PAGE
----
Matt Gade, Deseret News
SALT LAKE CITY — The Jazz’s schedule is out, and somehow it feels a bit like that necktie you got for Father’s Day.
Nothing too surprising.
As always, the Jazz will be playing 82 games, just two against each Eastern Conference team. Most analysts are picking Utah to be among the two or three worst teams in the NBA, same as last year. Although the Jazz have added intriguing parts such as Dante Exum and Steve Novak, and should be better, who won’t be? Philadelphia drafted Joel Embiid, Milwaukee drafted Jabari Parker, Cleveland signed LeBron James, Detroit added um a new Chrysler design?
Utah’s best player is still Gordon Hayward, which doesn’t portend a championship. Still, the NBA’s absolution is that there’s always someone worth watching, even if your own team ends up in the recycling bin. With that in mind, here are the games to see, regardless:
Lakers at Jazz (Jan. 16, Feb. 25): It’s true that Jazz fans hate the Lakers more than anyone, but now that Kobe is slower and Pau Gasol is in Chicago and Carlos Boozer is in Los Angeles, why not enjoy their misery?
L.A. will be beatable and Kobe Bryant will still be razzable. Besides, it will be fun for the ESA crowd —now twice a year — to go Booooo! when Boozer walks out, instead of Boooooz!
Clippers at Jazz (Nov. 29, Jan. 28) Among the wonderful angles to this pairing is that the Clippers are truly entertaining. Chris Paul, DeAndre Jordan and Blake Griffin are among the most irrepressible players in the league.
Also, you can come just to see the longsuffering Clips emerge from the Donald Sterling cloud. Watching them play minus distractions should be as guilt free as a diet soda, yet as sugary as cotton candy.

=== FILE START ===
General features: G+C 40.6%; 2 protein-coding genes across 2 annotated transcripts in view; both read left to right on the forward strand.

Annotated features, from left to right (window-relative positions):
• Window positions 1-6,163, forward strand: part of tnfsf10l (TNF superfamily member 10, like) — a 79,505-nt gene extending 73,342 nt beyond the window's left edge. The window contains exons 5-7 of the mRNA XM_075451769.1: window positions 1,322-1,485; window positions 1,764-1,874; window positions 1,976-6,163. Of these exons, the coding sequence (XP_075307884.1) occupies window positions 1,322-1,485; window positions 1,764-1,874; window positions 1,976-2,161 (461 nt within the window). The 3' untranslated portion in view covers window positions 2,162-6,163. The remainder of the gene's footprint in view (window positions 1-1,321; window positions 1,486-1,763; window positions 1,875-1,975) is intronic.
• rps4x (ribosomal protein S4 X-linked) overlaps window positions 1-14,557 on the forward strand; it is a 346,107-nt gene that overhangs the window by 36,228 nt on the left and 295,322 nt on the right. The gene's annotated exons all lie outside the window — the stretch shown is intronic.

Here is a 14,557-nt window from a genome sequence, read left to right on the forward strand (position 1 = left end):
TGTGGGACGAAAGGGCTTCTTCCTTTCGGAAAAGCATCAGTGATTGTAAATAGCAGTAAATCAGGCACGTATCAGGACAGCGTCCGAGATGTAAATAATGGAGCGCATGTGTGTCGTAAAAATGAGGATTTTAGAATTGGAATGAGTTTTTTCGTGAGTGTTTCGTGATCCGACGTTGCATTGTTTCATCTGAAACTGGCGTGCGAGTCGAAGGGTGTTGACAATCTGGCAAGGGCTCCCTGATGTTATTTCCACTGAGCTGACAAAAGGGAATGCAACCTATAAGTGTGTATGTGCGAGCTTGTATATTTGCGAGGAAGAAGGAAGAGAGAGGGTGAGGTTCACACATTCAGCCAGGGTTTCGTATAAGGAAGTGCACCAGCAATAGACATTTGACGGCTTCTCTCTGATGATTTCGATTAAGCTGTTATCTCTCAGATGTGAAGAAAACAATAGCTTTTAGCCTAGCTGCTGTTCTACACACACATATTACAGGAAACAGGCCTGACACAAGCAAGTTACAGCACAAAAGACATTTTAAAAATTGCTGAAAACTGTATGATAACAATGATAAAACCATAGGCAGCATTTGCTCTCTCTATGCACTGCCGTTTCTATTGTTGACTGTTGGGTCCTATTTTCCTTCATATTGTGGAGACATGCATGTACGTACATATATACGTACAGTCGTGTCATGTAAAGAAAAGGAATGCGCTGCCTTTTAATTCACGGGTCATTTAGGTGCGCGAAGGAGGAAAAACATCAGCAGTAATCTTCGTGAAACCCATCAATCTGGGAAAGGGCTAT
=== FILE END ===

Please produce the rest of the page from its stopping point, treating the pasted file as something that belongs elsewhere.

Spurs at Jazz (Dec. 9, Feb. 23): Gregg Popovich and his snarkiness get tiring, just like Tim Duncan’s bank shot. Still, Pop is the first coach to hire a female full-time assistant, Becky Hammon.
It will be entertaining to see if he treats Hammon the way he treats sideline reporters. If so, whenever she has a question he’ll just stare incredulously and say, “Are you serious?”
Maybe she’ll do what almost every reporter has at some point wanted to do: punch him in the nose.
Portland at Jazz, (Feb. 20, March 25): One of the rising teams in the league, the Blazers are what the Jazz aspire to be. They’re also a team that persevered through a lot of setbacks. (Anyone remember when they were called the Jail Blazers? When their future rode on Greg Oden’s brittle bones?)
Seeing Damian Lillard will remind Jazz fans which former Utah resident they really need to clamor for when free agency comes around. Hint: It’s not Jimmer.
Philadelphia at Jazz (Dec. 27): There aren’t many nights when Jazz fans can actually enjoy feeling superior.
Atlanta at Jazz (Jan. 2): This is a chance for Jazz fans to objectively see what they gave up. Now that Kyle Korver and Paul Millsap have been with Team USA, it’s interesting to see how two good players worked their way into being fine ones.
Looking at players from an opponent’s view is always educational.
Cleveland at Jazz (Nov. 5): On any team, in any year, in any game, LeBron James is worth the ticket price.
Additionally, the Cavs have hired David Blatt as their coach, formerly of Israel, Turkey, Italy, Russia and Greece. Talk about kismet. He comes to America and inherits the treasures of the earth.
Milwaukee at Jazz (Feb. 28): Exum may well become a fine player in the league. But make no mistake, had Jabari Parker been on the board on draft night, at No. 5, it wouldn’t have been a contest whom the Jazz picked.
The good thing for many Jazz fans is that they can watch an LDS player without all the Utah-BYU baggage that comes with a Jimmer visit.
New Orleans at Utah (Nov. 22): and then comes the actual Jimmer visit.
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